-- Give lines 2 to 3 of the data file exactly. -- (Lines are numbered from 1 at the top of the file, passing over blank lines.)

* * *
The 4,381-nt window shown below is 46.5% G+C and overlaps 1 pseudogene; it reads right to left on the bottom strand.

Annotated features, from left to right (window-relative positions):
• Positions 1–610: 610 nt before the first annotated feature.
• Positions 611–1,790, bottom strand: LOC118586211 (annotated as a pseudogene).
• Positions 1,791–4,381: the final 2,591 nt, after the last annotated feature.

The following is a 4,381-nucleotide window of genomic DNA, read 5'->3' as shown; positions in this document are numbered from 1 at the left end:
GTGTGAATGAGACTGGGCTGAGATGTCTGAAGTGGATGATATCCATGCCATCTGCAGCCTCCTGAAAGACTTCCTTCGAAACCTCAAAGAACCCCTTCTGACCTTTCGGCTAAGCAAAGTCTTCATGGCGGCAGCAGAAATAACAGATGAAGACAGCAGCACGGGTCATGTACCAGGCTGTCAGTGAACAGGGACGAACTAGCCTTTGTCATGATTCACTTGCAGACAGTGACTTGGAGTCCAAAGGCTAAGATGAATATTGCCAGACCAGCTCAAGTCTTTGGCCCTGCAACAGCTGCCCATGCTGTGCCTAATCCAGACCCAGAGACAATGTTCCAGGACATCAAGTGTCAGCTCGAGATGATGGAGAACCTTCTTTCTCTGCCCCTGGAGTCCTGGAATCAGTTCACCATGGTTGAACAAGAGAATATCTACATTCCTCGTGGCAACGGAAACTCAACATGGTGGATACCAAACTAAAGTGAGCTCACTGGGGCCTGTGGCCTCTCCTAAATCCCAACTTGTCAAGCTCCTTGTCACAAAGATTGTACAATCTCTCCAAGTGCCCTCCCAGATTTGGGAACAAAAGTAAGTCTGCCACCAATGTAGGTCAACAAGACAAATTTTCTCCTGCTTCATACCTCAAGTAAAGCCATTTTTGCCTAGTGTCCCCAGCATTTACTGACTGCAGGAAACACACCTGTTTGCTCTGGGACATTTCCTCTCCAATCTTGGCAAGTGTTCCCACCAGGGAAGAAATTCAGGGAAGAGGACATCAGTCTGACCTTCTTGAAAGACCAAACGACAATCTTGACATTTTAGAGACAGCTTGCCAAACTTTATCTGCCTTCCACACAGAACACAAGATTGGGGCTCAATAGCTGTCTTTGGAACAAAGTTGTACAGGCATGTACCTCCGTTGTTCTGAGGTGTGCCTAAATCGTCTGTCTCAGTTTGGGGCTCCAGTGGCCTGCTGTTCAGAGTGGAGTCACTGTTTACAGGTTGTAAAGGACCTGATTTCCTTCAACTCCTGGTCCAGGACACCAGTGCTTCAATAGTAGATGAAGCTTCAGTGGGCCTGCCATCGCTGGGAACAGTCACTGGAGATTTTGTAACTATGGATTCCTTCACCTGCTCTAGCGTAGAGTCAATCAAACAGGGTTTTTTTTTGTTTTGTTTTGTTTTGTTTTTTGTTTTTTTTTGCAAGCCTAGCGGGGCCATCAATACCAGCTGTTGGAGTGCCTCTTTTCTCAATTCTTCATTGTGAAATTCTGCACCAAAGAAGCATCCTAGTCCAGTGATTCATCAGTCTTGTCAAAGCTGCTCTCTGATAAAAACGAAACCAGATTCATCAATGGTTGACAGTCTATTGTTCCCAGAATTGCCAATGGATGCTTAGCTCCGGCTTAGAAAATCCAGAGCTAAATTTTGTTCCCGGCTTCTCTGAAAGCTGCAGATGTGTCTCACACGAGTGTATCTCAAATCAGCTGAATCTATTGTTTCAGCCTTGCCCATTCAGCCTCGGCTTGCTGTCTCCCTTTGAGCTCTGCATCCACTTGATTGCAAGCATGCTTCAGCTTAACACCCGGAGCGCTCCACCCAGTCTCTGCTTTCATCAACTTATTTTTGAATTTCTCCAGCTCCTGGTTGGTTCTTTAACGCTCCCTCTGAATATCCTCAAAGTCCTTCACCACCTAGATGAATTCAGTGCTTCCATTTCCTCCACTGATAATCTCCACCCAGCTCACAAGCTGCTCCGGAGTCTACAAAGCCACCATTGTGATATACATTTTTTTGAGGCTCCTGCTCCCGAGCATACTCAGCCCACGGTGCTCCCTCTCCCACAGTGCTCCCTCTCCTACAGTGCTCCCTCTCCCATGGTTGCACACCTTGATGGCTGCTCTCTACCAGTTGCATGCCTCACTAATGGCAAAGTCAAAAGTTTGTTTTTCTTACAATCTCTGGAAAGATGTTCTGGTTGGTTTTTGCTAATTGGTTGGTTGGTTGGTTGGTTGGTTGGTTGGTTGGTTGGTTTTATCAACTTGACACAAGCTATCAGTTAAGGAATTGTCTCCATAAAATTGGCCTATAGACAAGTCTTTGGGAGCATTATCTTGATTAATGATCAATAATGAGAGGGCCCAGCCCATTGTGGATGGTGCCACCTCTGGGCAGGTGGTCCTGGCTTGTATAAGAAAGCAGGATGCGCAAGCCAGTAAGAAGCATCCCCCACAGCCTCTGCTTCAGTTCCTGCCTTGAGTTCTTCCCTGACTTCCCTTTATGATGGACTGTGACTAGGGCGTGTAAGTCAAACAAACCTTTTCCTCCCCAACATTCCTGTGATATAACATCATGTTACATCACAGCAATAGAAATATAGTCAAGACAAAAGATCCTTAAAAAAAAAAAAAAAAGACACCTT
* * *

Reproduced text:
Annotated features, from left to right (window-relative positions):
• Positions 1–610: 610 nt before the first annotated feature.